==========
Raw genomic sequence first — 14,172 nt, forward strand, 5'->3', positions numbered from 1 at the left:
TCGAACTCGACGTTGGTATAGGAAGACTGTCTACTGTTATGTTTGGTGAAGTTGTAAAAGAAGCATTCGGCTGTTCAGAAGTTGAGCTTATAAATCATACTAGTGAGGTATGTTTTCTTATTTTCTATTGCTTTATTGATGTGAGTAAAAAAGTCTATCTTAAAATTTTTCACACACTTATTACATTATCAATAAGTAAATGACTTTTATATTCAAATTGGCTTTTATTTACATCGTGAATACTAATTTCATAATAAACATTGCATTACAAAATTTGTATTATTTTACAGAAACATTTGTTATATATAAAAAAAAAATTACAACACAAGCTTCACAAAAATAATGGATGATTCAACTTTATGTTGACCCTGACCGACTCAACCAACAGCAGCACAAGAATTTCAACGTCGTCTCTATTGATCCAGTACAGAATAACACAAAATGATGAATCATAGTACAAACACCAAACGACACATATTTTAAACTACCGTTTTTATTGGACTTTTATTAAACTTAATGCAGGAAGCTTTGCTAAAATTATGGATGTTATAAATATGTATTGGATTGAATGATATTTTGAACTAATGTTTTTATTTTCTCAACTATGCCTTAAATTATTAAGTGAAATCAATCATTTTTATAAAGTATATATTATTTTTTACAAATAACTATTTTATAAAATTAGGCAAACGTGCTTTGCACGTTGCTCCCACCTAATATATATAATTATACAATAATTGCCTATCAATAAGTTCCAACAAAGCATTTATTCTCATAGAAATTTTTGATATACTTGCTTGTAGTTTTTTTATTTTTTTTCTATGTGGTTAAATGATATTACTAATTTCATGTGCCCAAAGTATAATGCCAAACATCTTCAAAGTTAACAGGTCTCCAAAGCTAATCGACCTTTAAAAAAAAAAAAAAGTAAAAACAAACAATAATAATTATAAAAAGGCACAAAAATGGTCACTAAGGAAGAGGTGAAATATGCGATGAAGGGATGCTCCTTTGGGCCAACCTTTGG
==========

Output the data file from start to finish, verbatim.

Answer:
Raw genomic sequence first — 14,172 nt, forward strand, 5'->3', positions numbered from 1 at the left:
TCGAACTCGACGTTGGTATAGGAAGACTGTCTACTGTTATGTTTGGTGAAGTTGTAAAAGAAGCATTCGGCTGTTCAGAAGTTGAGCTTATAAATCATACTAGTGAGGTATGTTTTCTTATTTTCTATTGCTTTATTGATGTGAGTAAAAAAGTCTATCTTAAAATTTTTCACACACTTATTACATTATCAATAAGTAAATGACTTTTATATTCAAATTGGCTTTTATTTACATCGTGAATACTAATTTCATAATAAACATTGCATTACAAAATTTGTATTATTTTACAGAAACATTTGTTATATATAAAAAAAAAATTACAACACAAGCTTCACAAAAATAATGGATGATTCAACTTTATGTTGACCCTGACCGACTCAACCAACAGCAGCACAAGAATTTCAACGTCGTCTCTATTGATCCAGTACAGAATAACACAAAATGATGAATCATAGTACAAACACCAAACGACACATATTTTAAACTACCGTTTTTATTGGACTTTTATTAAACTTAATGCAGGAAGCTTTGCTAAAATTATGGATGTTATAAATATGTATTGGATTGAATGATATTTTGAACTAATGTTTTTATTTTCTCAACTATGCCTTAAATTATTAAGTGAAATCAATCATTTTTATAAAGTATATATTATTTTTTACAAATAACTATTTTATAAAATTAGGCAAACGTGCTTTGCACGTTGCTCCCACCTAATATATATAATTATACAATAATTGCCTATCAATAAGTTCCAACAAAGCATTTATTCTCATAGAAATTTTTGATATACTTGCTTGTAGTTTTTTTATTTTTTTTCTATGTGGTTAAATGATATTACTAATTTCATGTGCCCAAAGTATAATGCCAAACATCTTCAAAGTTAACAGGTCTCCAAAGCTAATCGACCTTTAAAAAAAAAAAAAAGTAAAAACAAACAATAATAATTATAAAAAGGCACAAAAATGGTCACTAAGGAAGAGGTGAAATATGCGATGAAGGGATGCTCCTTTGGGCCAACCTTTGG